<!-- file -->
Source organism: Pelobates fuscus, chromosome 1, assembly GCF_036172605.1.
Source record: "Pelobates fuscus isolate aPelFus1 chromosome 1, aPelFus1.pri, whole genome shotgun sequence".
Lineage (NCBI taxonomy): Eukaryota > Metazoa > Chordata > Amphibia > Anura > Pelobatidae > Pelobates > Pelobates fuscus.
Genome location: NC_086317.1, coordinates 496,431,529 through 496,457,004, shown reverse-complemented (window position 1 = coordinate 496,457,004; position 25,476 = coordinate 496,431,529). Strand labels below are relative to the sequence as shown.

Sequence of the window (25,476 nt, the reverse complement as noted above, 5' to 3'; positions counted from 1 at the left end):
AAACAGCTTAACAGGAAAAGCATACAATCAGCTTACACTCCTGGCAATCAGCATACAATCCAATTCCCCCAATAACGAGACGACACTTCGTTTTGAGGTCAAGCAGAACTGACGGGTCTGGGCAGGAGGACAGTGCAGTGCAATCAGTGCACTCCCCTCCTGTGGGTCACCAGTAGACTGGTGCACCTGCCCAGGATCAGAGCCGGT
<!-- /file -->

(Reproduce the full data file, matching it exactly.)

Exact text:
Source organism: Pelobates fuscus, chromosome 1, assembly GCF_036172605.1.
Source record: "Pelobates fuscus isolate aPelFus1 chromosome 1, aPelFus1.pri, whole genome shotgun sequence".
Lineage (NCBI taxonomy): Eukaryota > Metazoa > Chordata > Amphibia > Anura > Pelobatidae > Pelobates > Pelobates fuscus.
Genome location: NC_086317.1, coordinates 496,431,529 through 496,457,004, shown reverse-complemented (window position 1 = coordinate 496,457,004; position 25,476 = coordinate 496,431,529). Strand labels below are relative to the sequence as shown.

Sequence of the window (25,476 nt, the reverse complement as noted above, 5' to 3'; positions counted from 1 at the left end):
AAACAGCTTAACAGGAAAAGCATACAATCAGCTTACACTCCTGGCAATCAGCATACAATCCAATTCCCCCAATAACGAGACGACACTTCGTTTTGAGGTCAAGCAGAACTGACGGGTCTGGGCAGGAGGACAGTGCAGTGCAATCAGTGCACTCCCCTCCTGTGGGTCACCAGTAGACTGGTGCACCTGCCCAGGATCAGAGCCGGT